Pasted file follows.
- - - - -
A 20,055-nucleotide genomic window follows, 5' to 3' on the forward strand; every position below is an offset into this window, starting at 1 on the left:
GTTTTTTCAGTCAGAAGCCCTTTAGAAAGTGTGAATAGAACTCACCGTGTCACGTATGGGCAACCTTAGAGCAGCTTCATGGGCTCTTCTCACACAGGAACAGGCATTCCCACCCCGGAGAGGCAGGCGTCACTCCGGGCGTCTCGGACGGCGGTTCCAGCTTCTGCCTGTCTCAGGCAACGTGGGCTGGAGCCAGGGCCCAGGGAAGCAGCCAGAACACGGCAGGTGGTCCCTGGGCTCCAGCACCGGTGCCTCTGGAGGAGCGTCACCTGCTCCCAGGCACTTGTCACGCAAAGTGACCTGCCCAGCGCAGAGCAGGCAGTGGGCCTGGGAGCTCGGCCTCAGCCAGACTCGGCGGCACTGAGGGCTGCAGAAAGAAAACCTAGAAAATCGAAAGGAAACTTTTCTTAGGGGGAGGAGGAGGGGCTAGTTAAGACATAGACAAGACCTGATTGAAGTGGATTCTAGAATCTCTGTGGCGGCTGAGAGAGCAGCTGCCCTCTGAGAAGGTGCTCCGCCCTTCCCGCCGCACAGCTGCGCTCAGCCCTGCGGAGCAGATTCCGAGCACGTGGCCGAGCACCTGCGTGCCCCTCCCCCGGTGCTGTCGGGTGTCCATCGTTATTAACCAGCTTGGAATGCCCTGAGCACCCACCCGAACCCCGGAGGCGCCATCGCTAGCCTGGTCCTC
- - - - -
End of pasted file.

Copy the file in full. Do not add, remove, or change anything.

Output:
A 20,055-nucleotide genomic window follows, 5' to 3' on the forward strand; every position below is an offset into this window, starting at 1 on the left:
GTTTTTTCAGTCAGAAGCCCTTTAGAAAGTGTGAATAGAACTCACCGTGTCACGTATGGGCAACCTTAGAGCAGCTTCATGGGCTCTTCTCACACAGGAACAGGCATTCCCACCCCGGAGAGGCAGGCGTCACTCCGGGCGTCTCGGACGGCGGTTCCAGCTTCTGCCTGTCTCAGGCAACGTGGGCTGGAGCCAGGGCCCAGGGAAGCAGCCAGAACACGGCAGGTGGTCCCTGGGCTCCAGCACCGGTGCCTCTGGAGGAGCGTCACCTGCTCCCAGGCACTTGTCACGCAAAGTGACCTGCCCAGCGCAGAGCAGGCAGTGGGCCTGGGAGCTCGGCCTCAGCCAGACTCGGCGGCACTGAGGGCTGCAGAAAGAAAACCTAGAAAATCGAAAGGAAACTTTTCTTAGGGGGAGGAGGAGGGGCTAGTTAAGACATAGACAAGACCTGATTGAAGTGGATTCTAGAATCTCTGTGGCGGCTGAGAGAGCAGCTGCCCTCTGAGAAGGTGCTCCGCCCTTCCCGCCGCACAGCTGCGCTCAGCCCTGCGGAGCAGATTCCGAGCACGTGGCCGAGCACCTGCGTGCCCCTCCCCCGGTGCTGTCGGGTGTCCATCGTTATTAACCAGCTTGGAATGCCCTGAGCACCCACCCGAACCCCGGAGGCGCCATCGCTAGCCTGGTCCTC